Like similar organizations, its technologists and developers are scrambling trying to find a way to better use technology for contact tracing.

Privacy is key

From an employer's perspective, maintaining privacy is a key issue in both manual and technological methods of contact tracing.

"Generally speaking, [contact tracing] should be done maintaining confidentiality when possible and on a need-to-know basis, but the reality is in many instances, others will be able to identify the person testing positive," Ho said. 

"An employer also wants to minimize sending the entire workforce into a panic while ensuring that appropriate coworkers are notified so they can monitor or quarantine as required," Ho said. "Another issue is the same as with the use of face coverings in that contact tracing has become politicized."

An employer needs to recognize this issue first in order to defuse it, he said.

Testing employees for COVID-19

The next question for employers after contact tracing has identified exposed individuals is often: "Now what?" Generally, the answer is testing followed by more testing.

But even that isn't a clear-cut path forward for employers. For one thing, there are different types and brands of tests to choose from as well as a variety of testing strategies.

"There's spot testing and serial testing and different testing strategies to consider depending on the workplace and the circumstance," said Ryan Ferris, co-founder, president and CEO of EMS service Garnet Transport, headquartered in South Burlington, Vermont.

The local health department is any employer's best resource on guidance in choosing an appropriate testing strategy, Ferris said.

Garnet was solely an ambulance and medical transport company, but was drafted to conduct on-site COVID-19 testing when a restaurateur, like a lot of other company leaders, found employee testing options slim.

"We started in June doing rapid antigen testing of employees [who worked] on site at the restaurant," Ferris said. "That soon grew from rising demand for testing access and we found ourselves testing on site at other restaurants, in co-working spaces and kid summer camps."

Garnet also does rapid influenza diagnostic tests with same-day results and ddPCR (Droplet Digital Polymerase Chain Reaction) testing, the gold standard in COVID-19 testing, with results returned in 36 to 48 hours.

As of now, after contact tracing, the best practice with employee testing is to broadly test those exposed with a quick antigen screen to isolate those who test positive and then retest to validate the positive read with a ddPCR test, which is more accurate, Ferris said.

"Generally, you'll need to do repeated testing to catch later disease developments," Ferris said. "That is usually done two to three times a week for two or more weeks as either spot checks or serial tests."

The local health department can offer guidance on how to best do testing in a given situation, he said.

Search for COVID-19 resolution can change business models

Long lines at testing sites are making it harder for companies to get employees promptly tested -- initially and as part of a follow-up retest strategy. Sometimes there is difficulty in getting insurance to pay for repeated testing, causing companies to seek workarounds.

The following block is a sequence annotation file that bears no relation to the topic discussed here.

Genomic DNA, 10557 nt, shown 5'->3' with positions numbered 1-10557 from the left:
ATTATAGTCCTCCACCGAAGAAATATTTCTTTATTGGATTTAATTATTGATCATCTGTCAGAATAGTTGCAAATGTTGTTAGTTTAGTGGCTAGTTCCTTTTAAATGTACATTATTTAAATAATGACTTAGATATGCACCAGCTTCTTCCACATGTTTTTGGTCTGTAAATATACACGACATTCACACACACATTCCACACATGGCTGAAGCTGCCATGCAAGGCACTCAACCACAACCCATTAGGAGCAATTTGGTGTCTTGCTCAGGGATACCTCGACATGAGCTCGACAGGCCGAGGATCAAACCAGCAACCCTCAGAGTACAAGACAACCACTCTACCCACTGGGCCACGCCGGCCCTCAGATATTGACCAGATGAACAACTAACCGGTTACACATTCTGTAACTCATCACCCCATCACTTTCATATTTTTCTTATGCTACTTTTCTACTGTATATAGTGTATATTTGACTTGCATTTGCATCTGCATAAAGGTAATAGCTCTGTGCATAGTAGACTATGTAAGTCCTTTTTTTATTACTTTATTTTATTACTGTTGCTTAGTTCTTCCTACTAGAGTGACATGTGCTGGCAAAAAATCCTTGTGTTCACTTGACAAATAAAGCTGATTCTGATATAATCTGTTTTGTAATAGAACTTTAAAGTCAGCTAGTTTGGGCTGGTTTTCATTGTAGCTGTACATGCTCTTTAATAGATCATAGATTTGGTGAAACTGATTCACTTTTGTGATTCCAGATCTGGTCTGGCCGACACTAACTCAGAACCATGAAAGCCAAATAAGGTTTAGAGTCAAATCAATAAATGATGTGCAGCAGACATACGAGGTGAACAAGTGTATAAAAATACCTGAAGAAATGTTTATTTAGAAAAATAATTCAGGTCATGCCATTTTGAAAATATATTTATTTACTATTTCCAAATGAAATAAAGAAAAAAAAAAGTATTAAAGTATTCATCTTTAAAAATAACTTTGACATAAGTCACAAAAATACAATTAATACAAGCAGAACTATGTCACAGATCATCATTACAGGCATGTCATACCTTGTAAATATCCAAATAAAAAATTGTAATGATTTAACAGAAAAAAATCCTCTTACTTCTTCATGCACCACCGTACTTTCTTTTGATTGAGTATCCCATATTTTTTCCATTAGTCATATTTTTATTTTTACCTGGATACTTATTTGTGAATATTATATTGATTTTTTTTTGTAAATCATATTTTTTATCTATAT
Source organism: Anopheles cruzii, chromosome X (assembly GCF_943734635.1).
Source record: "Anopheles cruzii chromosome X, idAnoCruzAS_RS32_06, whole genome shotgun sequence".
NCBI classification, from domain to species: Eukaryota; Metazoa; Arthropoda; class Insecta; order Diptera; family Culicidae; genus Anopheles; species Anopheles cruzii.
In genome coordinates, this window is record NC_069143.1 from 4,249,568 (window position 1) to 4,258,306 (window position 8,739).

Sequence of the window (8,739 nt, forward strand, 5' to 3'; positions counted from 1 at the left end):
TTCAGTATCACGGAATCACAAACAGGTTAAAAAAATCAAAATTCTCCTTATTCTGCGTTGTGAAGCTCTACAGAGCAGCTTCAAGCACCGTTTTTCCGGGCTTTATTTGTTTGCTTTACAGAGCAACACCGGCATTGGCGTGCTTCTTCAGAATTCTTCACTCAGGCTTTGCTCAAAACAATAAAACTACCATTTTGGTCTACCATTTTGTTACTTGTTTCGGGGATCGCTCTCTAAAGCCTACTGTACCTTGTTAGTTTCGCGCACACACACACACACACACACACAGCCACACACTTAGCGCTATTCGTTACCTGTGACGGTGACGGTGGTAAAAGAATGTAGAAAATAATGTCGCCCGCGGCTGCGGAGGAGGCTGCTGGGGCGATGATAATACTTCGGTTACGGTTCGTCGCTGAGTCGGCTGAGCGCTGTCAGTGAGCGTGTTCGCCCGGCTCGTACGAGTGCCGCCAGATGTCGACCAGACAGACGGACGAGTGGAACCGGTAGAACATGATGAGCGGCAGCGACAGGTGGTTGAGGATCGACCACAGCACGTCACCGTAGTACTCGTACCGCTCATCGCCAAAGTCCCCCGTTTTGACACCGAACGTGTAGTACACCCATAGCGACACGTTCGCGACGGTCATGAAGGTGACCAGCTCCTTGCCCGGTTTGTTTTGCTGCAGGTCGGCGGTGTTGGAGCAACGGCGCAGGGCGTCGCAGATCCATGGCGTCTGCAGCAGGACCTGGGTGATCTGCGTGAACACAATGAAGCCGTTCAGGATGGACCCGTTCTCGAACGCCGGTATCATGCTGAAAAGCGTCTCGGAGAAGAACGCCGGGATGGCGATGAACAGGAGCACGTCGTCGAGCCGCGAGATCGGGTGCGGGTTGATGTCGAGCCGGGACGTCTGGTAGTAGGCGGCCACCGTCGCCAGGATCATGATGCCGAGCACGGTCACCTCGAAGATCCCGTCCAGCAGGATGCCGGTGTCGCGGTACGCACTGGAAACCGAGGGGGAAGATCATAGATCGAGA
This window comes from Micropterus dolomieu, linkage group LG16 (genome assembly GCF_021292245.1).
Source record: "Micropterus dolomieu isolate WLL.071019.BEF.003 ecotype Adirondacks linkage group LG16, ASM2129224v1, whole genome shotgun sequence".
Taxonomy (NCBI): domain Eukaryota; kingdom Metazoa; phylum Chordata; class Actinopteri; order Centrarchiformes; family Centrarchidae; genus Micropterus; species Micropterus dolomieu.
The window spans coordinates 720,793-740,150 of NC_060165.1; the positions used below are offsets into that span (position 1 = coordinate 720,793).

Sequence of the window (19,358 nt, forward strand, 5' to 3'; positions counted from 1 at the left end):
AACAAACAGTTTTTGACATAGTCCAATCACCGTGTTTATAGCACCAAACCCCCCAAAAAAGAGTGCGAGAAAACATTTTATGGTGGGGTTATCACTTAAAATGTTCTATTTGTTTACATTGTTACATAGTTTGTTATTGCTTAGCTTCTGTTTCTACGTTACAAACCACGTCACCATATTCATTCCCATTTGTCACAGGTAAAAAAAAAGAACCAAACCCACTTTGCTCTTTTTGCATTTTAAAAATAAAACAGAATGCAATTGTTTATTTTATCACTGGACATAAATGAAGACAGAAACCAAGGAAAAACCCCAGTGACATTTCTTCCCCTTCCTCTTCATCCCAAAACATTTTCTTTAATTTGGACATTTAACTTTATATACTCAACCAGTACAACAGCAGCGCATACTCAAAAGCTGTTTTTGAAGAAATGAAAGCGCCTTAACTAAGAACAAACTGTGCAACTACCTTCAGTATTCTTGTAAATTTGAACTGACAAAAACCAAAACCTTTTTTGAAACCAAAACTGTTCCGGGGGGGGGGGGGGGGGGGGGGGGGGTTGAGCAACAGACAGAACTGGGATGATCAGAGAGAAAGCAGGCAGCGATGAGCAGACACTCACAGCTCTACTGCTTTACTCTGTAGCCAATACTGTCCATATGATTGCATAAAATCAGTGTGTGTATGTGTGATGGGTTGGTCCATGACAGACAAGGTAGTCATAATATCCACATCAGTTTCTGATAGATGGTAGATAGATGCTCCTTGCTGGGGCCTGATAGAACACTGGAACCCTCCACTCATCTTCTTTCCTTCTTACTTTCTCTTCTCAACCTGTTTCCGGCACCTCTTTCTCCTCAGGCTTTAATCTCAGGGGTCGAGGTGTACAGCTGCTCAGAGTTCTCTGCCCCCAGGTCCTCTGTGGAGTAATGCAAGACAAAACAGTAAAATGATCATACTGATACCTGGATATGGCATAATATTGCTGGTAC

This predicament is spurring interest in disruptor models known as concierge medicine, retainer medicine, membership medicine, cash-only practice and direct care, as well as variations on those themes. Garnet and other healthcare-related companies are banking on consumers and businesses preferring fast access to COVID-19 testing and physician advice over the current options.

Garnet's mobile testing service is a point-of-care lab operation that could test employees on site and return results in 20 to 30 minutes. The entire exercise is "a one-day engagement," Ferris said.

But the model was not as perfect as it seemed. While demand was high, logistical problems grew.

It's fairly labor-intensive to set up and often difficult to staff, Ferris said. Garnet looked for other ways to satisfy sustained high levels of demand for both businesses and consumers. While that model still makes financial sense for companies testing 200 or more employees at a time, Garnet has shifted to a hybrid model to meet demand for smaller group and individual testing. The company is now offering a mix of mobile, pop-up, fixed locations and airport-attached services.

"Since April, Garnet has worked with the Vermont Department of Health to staff pop-up testing sites and provide mobile specimen collection for at-risk and homebound patients for the University of Vermont Medical Center and the Vermont Department of Health," Ferris said in a statement to the press.

"Opening a location at the airport to serve travelers and the greater Burlington community is a natural addition to our work addressing the public health crisis due to the pandemic," Ferris said.

The airport location will also be open to non-travelers. Additional services are planned for business travelers, including fast access to flu and COVID-19 testing, on-demand physician visits for health or travel concerns, and telehealth services during their stay after traveling to a new destination.

The search for best practices in contact tracing and testing for employers is still in progress. However, several new models are rising to broaden current options, and many are likely to remain to address future disease outbreaks.